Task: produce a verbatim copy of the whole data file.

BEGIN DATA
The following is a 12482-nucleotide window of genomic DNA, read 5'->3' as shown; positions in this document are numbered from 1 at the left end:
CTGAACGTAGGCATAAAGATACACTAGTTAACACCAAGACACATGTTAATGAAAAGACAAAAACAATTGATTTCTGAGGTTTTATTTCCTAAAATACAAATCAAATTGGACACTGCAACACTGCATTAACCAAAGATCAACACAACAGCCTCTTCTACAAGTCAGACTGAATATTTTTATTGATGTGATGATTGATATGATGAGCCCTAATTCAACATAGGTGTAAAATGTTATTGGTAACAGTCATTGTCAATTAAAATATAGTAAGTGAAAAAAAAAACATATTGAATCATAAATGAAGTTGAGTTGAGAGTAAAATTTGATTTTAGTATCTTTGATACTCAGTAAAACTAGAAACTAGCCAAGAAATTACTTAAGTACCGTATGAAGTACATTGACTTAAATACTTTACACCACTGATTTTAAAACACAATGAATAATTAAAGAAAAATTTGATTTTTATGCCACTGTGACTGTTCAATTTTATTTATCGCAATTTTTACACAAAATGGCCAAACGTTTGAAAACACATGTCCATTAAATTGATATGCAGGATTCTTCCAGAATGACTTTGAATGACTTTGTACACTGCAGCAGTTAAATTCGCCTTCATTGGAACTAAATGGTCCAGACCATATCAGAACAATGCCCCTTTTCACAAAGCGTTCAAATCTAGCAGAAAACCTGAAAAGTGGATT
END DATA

The following is a 12482-nucleotide window of genomic DNA, read 5'->3' as shown; positions in this document are numbered from 1 at the left end:
CTGAACGTAGGCATAAAGATACACTAGTTAACACCAAGACACATGTTAATGAAAAGACAAAAACAATTGATTTCTGAGGTTTTATTTCCTAAAATACAAATCAAATTGGACACTGCAACACTGCATTAACCAAAGATCAACACAACAGCCTCTTCTACAAGTCAGACTGAATATTTTTATTGATGTGATGATTGATATGATGAGCCCTAATTCAACATAGGTGTAAAATGTTATTGGTAACAGTCATTGTCAATTAAAATATAGTAAGTGAAAAAAAAAACATATTGAATCATAAATGAAGTTGAGTTGAGAGTAAAATTTGATTTTAGTATCTTTGATACTCAGTAAAACTAGAAACTAGCCAAGAAATTACTTAAGTACCGTATGAAGTACATTGACTTAAATACTTTACACCACTGATTTTAAAACACAATGAATAATTAAAGAAAAATTTGATTTTTATGCCACTGTGACTGTTCAATTTTATTTATCGCAATTTTTACACAAAATGGCCAAACGTTTGAAAACACATGTCCATTAAATTGATATGCAGGATTCTTCCAGAATGACTTTGAATGACTTTGTACACTGCAGCAGTTAAATTCGCCTTCATTGGAACTAAATGGTCCAGACCATATCAGAACAATGCCCCTTTTCACAAAGCGTTCAAATCTAGCAGAAAACCTGAAAAGTGGATT